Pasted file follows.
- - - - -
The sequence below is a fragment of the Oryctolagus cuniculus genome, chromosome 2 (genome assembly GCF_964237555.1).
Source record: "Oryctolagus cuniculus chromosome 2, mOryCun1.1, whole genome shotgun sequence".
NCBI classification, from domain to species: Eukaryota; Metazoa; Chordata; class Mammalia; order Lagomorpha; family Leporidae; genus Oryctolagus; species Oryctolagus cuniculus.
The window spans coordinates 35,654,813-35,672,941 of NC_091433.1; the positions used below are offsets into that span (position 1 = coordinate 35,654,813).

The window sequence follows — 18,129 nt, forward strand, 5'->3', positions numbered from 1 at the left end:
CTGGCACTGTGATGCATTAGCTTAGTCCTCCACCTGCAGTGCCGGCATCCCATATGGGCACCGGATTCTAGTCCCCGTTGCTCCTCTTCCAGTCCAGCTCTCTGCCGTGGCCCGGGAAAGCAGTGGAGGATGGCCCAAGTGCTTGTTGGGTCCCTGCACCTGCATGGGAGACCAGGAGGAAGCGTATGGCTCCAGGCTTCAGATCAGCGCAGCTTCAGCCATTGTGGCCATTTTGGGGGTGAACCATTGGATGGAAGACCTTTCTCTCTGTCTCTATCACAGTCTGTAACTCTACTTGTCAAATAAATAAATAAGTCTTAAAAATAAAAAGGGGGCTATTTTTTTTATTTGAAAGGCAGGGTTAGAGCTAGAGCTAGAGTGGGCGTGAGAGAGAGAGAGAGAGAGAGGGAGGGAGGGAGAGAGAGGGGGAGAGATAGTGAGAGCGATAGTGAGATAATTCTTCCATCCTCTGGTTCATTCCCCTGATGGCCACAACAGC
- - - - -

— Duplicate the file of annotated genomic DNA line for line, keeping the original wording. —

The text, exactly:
The sequence below is a fragment of the Oryctolagus cuniculus genome, chromosome 2 (genome assembly GCF_964237555.1).
Source record: "Oryctolagus cuniculus chromosome 2, mOryCun1.1, whole genome shotgun sequence".
NCBI classification, from domain to species: Eukaryota; Metazoa; Chordata; class Mammalia; order Lagomorpha; family Leporidae; genus Oryctolagus; species Oryctolagus cuniculus.
The window spans coordinates 35,654,813-35,672,941 of NC_091433.1; the positions used below are offsets into that span (position 1 = coordinate 35,654,813).

The window sequence follows — 18,129 nt, forward strand, 5'->3', positions numbered from 1 at the left end:
CTGGCACTGTGATGCATTAGCTTAGTCCTCCACCTGCAGTGCCGGCATCCCATATGGGCACCGGATTCTAGTCCCCGTTGCTCCTCTTCCAGTCCAGCTCTCTGCCGTGGCCCGGGAAAGCAGTGGAGGATGGCCCAAGTGCTTGTTGGGTCCCTGCACCTGCATGGGAGACCAGGAGGAAGCGTATGGCTCCAGGCTTCAGATCAGCGCAGCTTCAGCCATTGTGGCCATTTTGGGGGTGAACCATTGGATGGAAGACCTTTCTCTCTGTCTCTATCACAGTCTGTAACTCTACTTGTCAAATAAATAAATAAGTCTTAAAAATAAAAAGGGGGCTATTTTTTTTATTTGAAAGGCAGGGTTAGAGCTAGAGCTAGAGTGGGCGTGAGAGAGAGAGAGAGAGAGAGGGAGGGAGGGAGAGAGAGGGGGAGAGATAGTGAGAGCGATAGTGAGATAATTCTTCCATCCTCTGGTTCATTCCCCTGATGGCCACAACAGC